Tuesday’s high of 67 was nearly three standard deviations below normal, which is the farthest any high has strayed so far in 2020. Richmond’s last high to swing so far in that direction was in September 2017.

(For lows — which we haven’t mentioned yet — we only have to go back to that late freeze on May 10 to see an equally impressive outlier.)

When we deal with many consecutive days, like a whole summer or an entire year, there’s a much greater chance of encountering an abnormal reading.

Climate change means we’re shifting the averages slightly higher. So the fact that the planet is warming doesn’t rule out such cool summer days, but it may be putting them slightly farther out of reach than before while making heat extremes more frequent.

Sure enough, Richmond’s daily temperature scorecard for 2020 shows six daily records set or tied for warmth, and three for cold.

So the Tidewater-in-March feel of Tuesday was unusual all on its own, but not so shocking in the grand scheme of things.

A well-placed weather pattern just took us to the tail end of our weather variability for a few days.

Some might say it’s downright refreshing given the sultry summer default.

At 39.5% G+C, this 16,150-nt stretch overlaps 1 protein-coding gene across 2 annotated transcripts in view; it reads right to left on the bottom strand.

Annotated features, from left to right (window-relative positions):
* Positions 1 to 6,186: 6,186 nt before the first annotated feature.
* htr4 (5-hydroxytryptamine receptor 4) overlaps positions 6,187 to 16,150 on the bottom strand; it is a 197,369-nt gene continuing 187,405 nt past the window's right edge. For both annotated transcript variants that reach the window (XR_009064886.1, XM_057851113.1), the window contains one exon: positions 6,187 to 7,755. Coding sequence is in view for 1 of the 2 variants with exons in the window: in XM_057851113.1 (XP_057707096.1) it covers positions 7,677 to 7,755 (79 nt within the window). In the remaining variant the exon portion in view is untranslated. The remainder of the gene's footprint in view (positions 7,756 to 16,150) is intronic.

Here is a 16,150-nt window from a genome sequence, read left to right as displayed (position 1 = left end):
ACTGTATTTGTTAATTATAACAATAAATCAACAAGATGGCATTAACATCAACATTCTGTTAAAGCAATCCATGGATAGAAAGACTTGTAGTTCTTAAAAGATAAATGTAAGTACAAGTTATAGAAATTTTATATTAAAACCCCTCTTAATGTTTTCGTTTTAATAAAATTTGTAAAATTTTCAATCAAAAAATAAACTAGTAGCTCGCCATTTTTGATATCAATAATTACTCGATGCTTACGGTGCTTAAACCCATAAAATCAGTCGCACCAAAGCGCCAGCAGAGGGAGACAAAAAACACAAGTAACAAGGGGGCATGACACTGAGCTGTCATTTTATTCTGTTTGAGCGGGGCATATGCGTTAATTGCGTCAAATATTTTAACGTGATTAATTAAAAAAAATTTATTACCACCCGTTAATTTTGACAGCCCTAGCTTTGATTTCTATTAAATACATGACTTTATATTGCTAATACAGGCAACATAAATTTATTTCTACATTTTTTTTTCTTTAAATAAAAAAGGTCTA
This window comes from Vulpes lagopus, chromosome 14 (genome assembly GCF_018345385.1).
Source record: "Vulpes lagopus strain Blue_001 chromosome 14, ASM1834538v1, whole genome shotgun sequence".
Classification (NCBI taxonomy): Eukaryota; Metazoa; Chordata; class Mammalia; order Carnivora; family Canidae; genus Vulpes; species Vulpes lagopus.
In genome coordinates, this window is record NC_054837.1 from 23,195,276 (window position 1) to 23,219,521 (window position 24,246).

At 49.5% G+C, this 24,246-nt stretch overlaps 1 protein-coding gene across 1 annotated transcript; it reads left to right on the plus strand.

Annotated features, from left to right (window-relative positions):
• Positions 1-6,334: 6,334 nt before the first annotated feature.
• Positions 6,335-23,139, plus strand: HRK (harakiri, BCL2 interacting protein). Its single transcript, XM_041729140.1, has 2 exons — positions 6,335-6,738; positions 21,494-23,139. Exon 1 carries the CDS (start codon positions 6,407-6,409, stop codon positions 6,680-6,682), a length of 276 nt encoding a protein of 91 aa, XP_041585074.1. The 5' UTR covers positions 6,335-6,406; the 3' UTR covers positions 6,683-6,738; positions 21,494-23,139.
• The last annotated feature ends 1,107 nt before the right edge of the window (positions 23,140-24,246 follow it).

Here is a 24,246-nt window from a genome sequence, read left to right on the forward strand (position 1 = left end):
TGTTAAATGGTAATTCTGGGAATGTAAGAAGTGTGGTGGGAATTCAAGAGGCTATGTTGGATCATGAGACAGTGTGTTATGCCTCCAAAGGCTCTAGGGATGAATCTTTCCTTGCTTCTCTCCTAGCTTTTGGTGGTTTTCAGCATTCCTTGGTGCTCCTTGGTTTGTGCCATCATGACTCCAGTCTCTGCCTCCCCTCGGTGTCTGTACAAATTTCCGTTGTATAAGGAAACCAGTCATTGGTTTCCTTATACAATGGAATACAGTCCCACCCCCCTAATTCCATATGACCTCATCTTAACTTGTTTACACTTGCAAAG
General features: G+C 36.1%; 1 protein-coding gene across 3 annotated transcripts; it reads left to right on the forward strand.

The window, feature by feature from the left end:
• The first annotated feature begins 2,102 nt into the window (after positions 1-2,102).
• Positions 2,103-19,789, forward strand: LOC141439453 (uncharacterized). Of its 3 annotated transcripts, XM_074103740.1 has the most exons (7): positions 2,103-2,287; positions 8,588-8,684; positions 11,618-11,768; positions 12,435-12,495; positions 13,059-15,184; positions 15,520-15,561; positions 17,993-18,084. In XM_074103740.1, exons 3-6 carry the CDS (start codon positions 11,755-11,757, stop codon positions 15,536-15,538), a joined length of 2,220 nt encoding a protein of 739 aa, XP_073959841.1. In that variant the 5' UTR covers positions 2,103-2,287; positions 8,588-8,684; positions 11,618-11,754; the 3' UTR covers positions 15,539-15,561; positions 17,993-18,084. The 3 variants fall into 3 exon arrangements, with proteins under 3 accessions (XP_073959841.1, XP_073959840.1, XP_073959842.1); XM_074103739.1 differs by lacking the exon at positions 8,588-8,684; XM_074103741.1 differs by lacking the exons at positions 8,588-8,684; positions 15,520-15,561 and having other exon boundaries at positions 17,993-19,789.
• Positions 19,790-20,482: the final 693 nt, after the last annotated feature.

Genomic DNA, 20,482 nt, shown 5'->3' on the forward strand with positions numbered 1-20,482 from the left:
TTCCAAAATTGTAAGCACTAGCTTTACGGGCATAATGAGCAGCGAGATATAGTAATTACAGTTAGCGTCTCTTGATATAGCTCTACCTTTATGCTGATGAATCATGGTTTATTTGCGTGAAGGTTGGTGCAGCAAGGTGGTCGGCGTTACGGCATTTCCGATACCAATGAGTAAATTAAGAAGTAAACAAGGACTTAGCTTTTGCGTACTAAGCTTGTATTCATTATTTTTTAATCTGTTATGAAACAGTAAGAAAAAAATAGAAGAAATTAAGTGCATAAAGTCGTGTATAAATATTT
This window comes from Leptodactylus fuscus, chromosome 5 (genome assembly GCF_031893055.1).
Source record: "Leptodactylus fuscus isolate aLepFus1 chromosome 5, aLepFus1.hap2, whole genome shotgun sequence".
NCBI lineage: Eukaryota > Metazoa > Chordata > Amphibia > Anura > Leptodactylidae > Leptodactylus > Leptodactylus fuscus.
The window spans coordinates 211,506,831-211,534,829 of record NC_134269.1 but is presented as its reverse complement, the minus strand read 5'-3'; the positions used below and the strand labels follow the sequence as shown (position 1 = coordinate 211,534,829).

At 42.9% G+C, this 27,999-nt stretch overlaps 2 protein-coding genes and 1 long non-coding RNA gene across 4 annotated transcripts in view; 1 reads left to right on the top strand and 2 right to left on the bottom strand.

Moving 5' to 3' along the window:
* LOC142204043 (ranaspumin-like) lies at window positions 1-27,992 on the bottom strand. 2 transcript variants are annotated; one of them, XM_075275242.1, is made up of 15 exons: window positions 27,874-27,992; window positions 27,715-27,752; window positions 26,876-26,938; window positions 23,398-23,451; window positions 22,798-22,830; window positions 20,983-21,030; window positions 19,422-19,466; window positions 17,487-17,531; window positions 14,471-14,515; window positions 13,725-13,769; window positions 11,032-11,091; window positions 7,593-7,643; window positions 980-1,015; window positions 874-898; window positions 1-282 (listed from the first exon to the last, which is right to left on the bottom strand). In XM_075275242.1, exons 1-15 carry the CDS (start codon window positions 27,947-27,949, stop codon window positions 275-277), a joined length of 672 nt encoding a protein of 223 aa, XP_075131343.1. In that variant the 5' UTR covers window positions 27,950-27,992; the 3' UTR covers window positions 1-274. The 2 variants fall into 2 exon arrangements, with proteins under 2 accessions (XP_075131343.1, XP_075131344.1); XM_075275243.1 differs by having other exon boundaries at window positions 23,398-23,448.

Whether 60s or 90s are your definition of pleasant, all will be right with the weather calendar again when summer’s heat returns early next week.

Check Richmond.com/weather for John Boyer’s forecast updates. Contact him at JBoyer@timesdispatch.com.

Meteorologist

John Boyer is the first staff meteorologist for the Richmond Times-Dispatch. He joined the RTD newsroom in November 2016. Boyer earned his degree in meteorology from North Carolina State University in Raleigh.

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John Boyer

John Boyer, the RTD's staff meteorologist

John Boyer is the first staff meteorologist for the Richmond Times-Dispatch. He joined the RTD newsroom in November 2016 after covering severe weather on television in Tulsa, Okla.

As a native of the Roanoke area, the region’s heavy snowstorms started his fascination with Virginia’s changing weather.

Boyer earned his degree in meteorology from North Carolina State University in Raleigh. He is a member of the American Meteorological Society and earned their Certified Broadcast Meteorologist seal in 2012.

Look for his stories in the RTD and on Richmond.com, along with videos and forecast updates for major weather events in our area.

Email him your story ideas and weather tips.

Friday Weatherline

Earth’s orbit reaches aphelion

The Earth will be 3.4% farther away from the Sun on July 4 than it was on Jan. 5, due to the elliptical shape of our orbit. This annual far point is called aphelion. It means little for our current hot weather, as the planet’s tilted axis drives our seasons.